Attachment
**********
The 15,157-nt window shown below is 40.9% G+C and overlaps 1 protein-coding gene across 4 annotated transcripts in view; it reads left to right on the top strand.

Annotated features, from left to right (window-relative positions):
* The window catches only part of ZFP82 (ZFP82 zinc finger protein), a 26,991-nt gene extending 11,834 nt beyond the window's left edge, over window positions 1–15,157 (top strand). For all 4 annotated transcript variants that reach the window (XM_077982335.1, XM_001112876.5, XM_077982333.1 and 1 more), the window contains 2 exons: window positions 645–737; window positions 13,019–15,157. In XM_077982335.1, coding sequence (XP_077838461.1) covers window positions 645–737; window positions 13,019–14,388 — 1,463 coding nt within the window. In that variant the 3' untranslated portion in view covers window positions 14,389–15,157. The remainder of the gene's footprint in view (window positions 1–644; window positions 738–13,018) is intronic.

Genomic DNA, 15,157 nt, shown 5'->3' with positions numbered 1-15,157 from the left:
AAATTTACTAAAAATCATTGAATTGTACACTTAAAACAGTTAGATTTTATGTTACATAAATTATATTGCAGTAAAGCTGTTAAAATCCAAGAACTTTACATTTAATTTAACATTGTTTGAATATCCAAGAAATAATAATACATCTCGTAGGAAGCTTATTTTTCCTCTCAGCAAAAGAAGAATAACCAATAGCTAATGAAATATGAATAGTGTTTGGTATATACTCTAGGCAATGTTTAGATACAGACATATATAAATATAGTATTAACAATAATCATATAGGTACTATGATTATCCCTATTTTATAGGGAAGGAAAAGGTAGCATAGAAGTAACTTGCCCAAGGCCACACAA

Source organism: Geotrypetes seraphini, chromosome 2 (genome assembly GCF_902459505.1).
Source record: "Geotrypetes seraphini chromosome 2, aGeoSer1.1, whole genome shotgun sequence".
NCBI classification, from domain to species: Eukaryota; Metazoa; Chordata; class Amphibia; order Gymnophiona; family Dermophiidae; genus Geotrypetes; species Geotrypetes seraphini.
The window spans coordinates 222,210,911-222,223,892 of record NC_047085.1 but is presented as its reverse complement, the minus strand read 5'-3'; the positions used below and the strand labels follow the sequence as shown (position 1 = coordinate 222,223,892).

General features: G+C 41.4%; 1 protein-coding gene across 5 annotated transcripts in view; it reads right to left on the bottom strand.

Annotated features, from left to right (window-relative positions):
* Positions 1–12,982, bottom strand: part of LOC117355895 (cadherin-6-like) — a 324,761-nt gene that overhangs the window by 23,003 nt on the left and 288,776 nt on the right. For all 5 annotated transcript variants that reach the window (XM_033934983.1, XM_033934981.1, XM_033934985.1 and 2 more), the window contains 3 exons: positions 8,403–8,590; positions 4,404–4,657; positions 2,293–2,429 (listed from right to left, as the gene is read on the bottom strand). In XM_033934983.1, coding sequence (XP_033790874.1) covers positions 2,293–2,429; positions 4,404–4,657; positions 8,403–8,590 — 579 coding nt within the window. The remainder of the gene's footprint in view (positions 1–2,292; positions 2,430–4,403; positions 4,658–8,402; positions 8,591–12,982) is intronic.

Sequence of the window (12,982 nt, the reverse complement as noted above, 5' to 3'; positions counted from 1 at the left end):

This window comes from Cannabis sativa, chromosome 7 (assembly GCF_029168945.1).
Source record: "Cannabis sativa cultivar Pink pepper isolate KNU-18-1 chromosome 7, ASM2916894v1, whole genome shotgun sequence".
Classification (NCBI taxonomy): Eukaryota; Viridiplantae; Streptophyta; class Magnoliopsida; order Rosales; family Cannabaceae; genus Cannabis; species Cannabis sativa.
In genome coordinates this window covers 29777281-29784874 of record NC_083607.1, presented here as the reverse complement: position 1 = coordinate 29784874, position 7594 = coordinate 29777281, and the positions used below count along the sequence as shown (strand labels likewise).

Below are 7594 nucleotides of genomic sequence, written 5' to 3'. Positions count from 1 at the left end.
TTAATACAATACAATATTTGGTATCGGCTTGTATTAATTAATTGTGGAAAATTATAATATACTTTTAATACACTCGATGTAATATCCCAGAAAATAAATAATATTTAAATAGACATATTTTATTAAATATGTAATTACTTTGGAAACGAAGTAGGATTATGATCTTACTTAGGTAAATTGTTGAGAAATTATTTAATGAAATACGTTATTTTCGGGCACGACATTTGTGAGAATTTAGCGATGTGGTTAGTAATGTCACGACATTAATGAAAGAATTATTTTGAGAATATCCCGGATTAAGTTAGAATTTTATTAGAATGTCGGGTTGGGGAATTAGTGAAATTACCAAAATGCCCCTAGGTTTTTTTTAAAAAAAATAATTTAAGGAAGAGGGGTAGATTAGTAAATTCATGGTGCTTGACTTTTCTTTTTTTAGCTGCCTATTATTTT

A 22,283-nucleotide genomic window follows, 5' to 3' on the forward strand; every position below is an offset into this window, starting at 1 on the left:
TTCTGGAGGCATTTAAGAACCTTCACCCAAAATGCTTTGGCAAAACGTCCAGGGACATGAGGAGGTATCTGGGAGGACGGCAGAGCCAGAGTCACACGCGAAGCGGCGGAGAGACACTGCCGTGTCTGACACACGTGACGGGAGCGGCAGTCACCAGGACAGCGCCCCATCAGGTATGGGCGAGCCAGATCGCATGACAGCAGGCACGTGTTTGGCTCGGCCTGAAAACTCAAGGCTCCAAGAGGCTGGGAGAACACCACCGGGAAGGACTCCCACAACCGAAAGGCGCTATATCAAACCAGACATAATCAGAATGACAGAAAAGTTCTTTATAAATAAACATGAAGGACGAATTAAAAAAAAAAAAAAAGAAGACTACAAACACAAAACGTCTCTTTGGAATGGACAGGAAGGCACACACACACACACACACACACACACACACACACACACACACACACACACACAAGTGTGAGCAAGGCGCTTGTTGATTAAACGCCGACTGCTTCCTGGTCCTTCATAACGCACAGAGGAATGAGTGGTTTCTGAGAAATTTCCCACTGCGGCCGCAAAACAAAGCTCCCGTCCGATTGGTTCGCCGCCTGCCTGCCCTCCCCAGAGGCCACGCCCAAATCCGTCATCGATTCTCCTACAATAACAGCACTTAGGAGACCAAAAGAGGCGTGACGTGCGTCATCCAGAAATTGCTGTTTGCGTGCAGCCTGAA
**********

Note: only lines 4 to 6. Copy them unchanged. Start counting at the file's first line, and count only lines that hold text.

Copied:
Genomic DNA, 15,157 nt, shown 5'->3' with positions numbered 1-15,157 from the left:
AAATTTACTAAAAATCATTGAATTGTACACTTAAAACAGTTAGATTTTATGTTACATAAATTATATTGCAGTAAAGCTGTTAAAATCCAAGAACTTTACATTTAATTTAACATTGTTTGAATATCCAAGAAATAATAATACATCTCGTAGGAAGCTTATTTTTCCTCTCAGCAAAAGAAGAATAACCAATAGCTAATGAAATATGAATAGTGTTTGGTATATACTCTAGGCAATGTTTAGATACAGACATATATAAATATAGTATTAACAATAATCATATAGGTACTATGATTATCCCTATTTTATAGGGAAGGAAAAGGTAGCATAGAAGTAACTTGCCCAAGGCCACACAA

Source organism: Geotrypetes seraphini, chromosome 2 (genome assembly GCF_902459505.1).